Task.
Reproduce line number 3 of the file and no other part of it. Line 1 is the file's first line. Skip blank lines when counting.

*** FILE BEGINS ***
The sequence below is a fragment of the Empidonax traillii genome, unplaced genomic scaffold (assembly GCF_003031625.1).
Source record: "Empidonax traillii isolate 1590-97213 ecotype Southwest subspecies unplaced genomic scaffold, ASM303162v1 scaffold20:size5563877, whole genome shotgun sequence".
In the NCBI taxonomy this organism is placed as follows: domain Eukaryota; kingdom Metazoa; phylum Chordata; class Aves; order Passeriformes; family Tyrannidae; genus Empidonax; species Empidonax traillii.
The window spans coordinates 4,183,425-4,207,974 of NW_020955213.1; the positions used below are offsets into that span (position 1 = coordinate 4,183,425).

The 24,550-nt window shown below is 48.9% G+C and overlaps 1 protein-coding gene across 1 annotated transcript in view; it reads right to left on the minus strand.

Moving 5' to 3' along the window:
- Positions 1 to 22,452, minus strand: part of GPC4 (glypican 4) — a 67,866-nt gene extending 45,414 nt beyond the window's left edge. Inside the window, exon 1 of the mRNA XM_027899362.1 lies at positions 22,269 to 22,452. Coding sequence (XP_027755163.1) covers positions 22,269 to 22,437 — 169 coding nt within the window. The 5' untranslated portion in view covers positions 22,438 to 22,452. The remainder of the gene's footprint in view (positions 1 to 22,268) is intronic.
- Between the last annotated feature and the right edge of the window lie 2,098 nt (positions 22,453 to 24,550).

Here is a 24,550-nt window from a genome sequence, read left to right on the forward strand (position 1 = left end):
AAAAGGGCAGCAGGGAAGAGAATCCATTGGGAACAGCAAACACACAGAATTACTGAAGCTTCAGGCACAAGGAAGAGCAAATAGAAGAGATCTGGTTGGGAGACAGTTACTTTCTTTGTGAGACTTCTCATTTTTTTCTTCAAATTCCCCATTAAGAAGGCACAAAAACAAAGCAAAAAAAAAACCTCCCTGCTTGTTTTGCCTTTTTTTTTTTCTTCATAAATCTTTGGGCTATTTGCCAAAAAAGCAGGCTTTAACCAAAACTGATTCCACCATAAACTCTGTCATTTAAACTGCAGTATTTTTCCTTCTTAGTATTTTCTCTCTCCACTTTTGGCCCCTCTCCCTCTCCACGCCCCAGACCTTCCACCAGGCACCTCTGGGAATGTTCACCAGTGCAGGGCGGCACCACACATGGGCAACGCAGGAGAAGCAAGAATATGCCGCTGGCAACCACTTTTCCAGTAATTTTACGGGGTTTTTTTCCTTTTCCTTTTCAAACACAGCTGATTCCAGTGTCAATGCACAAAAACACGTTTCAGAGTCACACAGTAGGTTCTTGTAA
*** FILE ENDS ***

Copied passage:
In the NCBI taxonomy this organism is placed as follows: domain Eukaryota; kingdom Metazoa; phylum Chordata; class Aves; order Passeriformes; family Tyrannidae; genus Empidonax; species Empidonax traillii.